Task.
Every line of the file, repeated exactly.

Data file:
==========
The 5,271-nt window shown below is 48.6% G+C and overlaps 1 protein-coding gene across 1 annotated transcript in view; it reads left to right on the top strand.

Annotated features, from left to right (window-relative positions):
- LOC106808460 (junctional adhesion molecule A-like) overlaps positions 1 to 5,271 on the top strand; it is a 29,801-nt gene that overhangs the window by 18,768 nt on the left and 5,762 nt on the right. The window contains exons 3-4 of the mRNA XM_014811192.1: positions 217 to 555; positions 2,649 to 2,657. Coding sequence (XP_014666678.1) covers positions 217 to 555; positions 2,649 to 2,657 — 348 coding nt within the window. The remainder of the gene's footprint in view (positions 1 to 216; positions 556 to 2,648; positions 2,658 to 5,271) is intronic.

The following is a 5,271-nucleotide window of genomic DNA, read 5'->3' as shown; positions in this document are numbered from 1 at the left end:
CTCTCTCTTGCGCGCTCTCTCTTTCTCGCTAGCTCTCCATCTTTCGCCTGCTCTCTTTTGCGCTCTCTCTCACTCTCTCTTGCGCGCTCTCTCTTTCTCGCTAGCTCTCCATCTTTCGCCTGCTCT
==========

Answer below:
The 5,271-nt window shown below is 48.6% G+C and overlaps 1 protein-coding gene across 1 annotated transcript in view; it reads left to right on the top strand.

Annotated features, from left to right (window-relative positions):
- LOC106808460 (junctional adhesion molecule A-like) overlaps positions 1 to 5,271 on the top strand; it is a 29,801-nt gene that overhangs the window by 18,768 nt on the left and 5,762 nt on the right. The window contains exons 3-4 of the mRNA XM_014811192.1: positions 217 to 555; positions 2,649 to 2,657. Coding sequence (XP_014666678.1) covers positions 217 to 555; positions 2,649 to 2,657 — 348 coding nt within the window. The remainder of the gene's footprint in view (positions 1 to 216; positions 556 to 2,648; positions 2,658 to 5,271) is intronic.

The following is a 5,271-nucleotide window of genomic DNA, read 5'->3' as shown; positions in this document are numbered from 1 at the left end:
CTCTCTCTTGCGCGCTCTCTCTTTCTCGCTAGCTCTCCATCTTTCGCCTGCTCTCTTTTGCGCTCTCTCTCACTCTCTCTTGCGCGCTCTCTCTTTCTCGCTAGCTCTCCATCTTTCGCCTGCTCT